Music does a lot for us. It has the transformative power to bring the listener back to a particular memory. It gets us through break-ups or gets us pumped up before going out with friends. Pandora wants to tap into the power of music for advertisers.
The idea isn’t entirely new, as a brand ultimately wants resonance, something that leaves a lasting image or emotion. Pandora focuses on one-click radio, where all it takes is one click to get connected to music. With 79 percent of its audience listening to Pandora via a mobile device, the company has no choice but to be mobile-first. By incorporating a one-click philosophy, Pandora believes it can make a better ad experience for users and for brands.
“Talk about native,” said Jack Krawczyk, Pandora’s director of product management. “You’re already talking to someone that makes them feel a certain way — which is what advertising is about. We’ve barely tapped the true impact we can have to facilitate that resonance for brands with listeners.”
For example, it has more than 100 branded stations where advertisers attach their brand to songs that fit a particular theme. Pandora worked with Gatorade to create three workout stations — warmup, workout, cool down — all associated with the sports drink’s G series. Over the course of the two month campaign, it ran more than a half million station ads, and the target audience, teens, wound up, on average, listening to over an hour. Ninety-six percent of all station additions for the campaign happened on mobile.
Another example comes from Hollywood. Last Valentine’s Day, Pandora teamed up with The Vow, a Channing Tatum romance film, to create a romance-themed playlist. And during the commercials, Tatum talked about the film.
“When you can tie that into something you’re selling, you have an experience that consumers find an equal exchange of value,” said Gregg Colvin, svp at Universal McCann. “It doesn’t feel like advertising, which is always nice.”
Pandora is also able to take its sponsorship opportunities into the real world. For example, at this year’s South by Southwest, Pandora put on a four-day concert called the Pandora Discovery Den and streamed it to listeners. It was sponsored by NBC’s “The Voice,” Semantic and Qualcomm.
On the Web, Pandora runs banners. According to Krawczyk, banners “are not inconsequential, even though around a quarter of our listenership is on the Internet.” He added that it’s an effective program to create a custom skin for the player and use that as another mechanism to drive listenership.
“It’s harder to create that anlog into mobile,” Krawczyk said. “That’s where we want to get you to the audio as quickly as possible.”
The company has 200 million registered users and more than 70 million active users. It recently crossed the 2 million subscriber mark. Pandora costs $36 per year for a subscription. On mobile, a user can listen to the first 40 hours each month for free then pay 99 cents. According to Krawczyk, this impacts less than 4 percent of its listeners. Ads are inserted into the listening stream every four to six songs. The vast majority of Pandora revenue comes through advertising.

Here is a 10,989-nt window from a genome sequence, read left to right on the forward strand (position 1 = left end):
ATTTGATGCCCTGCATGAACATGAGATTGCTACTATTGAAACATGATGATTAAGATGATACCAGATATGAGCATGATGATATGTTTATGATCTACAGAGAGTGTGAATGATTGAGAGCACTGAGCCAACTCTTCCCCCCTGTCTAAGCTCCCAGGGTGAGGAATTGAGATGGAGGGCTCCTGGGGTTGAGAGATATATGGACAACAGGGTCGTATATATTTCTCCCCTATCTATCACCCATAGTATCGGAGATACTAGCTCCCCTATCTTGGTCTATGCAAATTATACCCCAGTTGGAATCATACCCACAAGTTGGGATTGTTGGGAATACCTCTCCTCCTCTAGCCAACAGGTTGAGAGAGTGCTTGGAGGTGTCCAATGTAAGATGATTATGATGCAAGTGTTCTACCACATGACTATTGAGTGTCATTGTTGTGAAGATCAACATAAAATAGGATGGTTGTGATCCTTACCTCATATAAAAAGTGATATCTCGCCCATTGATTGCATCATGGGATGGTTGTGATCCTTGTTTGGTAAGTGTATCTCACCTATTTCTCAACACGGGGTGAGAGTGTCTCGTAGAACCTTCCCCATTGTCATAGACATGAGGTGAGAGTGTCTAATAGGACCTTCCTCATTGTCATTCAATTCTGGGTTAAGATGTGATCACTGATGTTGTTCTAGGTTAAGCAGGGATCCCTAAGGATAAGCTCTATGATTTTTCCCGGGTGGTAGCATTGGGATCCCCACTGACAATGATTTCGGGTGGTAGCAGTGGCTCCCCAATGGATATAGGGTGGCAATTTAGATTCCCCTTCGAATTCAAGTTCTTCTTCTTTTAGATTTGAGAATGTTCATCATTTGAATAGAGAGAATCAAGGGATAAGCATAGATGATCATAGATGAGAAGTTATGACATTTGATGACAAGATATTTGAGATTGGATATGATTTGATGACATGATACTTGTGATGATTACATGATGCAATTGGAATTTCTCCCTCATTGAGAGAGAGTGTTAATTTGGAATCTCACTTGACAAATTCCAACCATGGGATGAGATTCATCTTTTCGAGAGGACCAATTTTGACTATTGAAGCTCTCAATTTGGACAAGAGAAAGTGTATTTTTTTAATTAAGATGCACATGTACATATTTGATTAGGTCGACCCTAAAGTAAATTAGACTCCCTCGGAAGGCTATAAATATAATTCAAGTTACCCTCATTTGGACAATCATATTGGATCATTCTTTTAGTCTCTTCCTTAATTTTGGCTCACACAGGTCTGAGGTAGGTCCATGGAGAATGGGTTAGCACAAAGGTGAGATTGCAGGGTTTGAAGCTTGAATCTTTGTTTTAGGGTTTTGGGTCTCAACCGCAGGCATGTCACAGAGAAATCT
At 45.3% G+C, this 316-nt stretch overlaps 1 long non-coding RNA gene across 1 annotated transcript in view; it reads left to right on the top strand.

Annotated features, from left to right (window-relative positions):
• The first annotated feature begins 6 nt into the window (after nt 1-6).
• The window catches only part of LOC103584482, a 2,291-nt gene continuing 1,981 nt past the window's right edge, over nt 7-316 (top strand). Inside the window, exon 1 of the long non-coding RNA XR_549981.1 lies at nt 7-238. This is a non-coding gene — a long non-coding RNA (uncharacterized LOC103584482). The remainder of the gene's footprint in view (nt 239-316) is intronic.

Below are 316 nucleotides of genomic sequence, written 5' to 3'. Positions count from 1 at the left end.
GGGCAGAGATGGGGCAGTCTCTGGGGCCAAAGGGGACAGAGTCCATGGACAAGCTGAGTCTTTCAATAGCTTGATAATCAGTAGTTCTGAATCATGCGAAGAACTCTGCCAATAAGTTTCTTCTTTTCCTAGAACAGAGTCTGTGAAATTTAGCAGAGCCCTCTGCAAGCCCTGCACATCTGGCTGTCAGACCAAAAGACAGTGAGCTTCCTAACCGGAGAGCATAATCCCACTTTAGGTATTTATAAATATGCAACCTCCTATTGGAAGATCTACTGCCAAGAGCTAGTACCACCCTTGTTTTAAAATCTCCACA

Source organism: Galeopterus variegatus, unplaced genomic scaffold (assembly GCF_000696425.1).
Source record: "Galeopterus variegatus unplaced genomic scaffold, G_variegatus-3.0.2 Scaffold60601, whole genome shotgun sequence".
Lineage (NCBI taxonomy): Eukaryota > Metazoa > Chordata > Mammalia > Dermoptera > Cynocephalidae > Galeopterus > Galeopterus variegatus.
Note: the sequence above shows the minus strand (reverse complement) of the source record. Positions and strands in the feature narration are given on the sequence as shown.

Pandora sells both national and local ads. Local buys tend to be more for local services, like car dealerships. The company, which wouldn’t say how many are on the sales team, said that it now has sellers in remote offices around the country.
Pandora has both brand performance and response advertisers. It also does traditional broadcast radio sales where a buyer can buy on a cost per point in standard DMAs. It also sells on a CPM basis for its audio, video and display products for the Web and mobile. Krawczyk also said that some customers who buy display also work on a CPC or CPA basis.
Pandora is trying to prove that mobile monetization works if a company can provide the right user value. Krawczyk explained that it doesn’t get more native than creating a station for people to listen to. It’s testing a new iteration of its sponsored station. Released two weeks ago, Pandora Premiers works with artists to promote the launch of new albums. This is part of its custom content stations platform. Pandora teamed up with T-Mobile to get this up and running.
Pandora has a creative services team of 30. Krawczyk couldn’t give the exact number. The team is in Oakland and is dedicated to help advertisers create 15- and 30-second spots. The traditional radio spot is 60-seconds, and the maximum Pandora spot is 30 seconds, so the team works with brands to develop the appropriate timed spot. Interestingly, the company found that 15-second spots tend to be the most effective in terms of brand recall.
“The concrete idea of what the philosophy of native is — the way we iterate on these ad products — not to just get people to listen, but longer,” Krawczyk said. “If you provide more meaningful engagement, it gets easier to drive people through the front door.”
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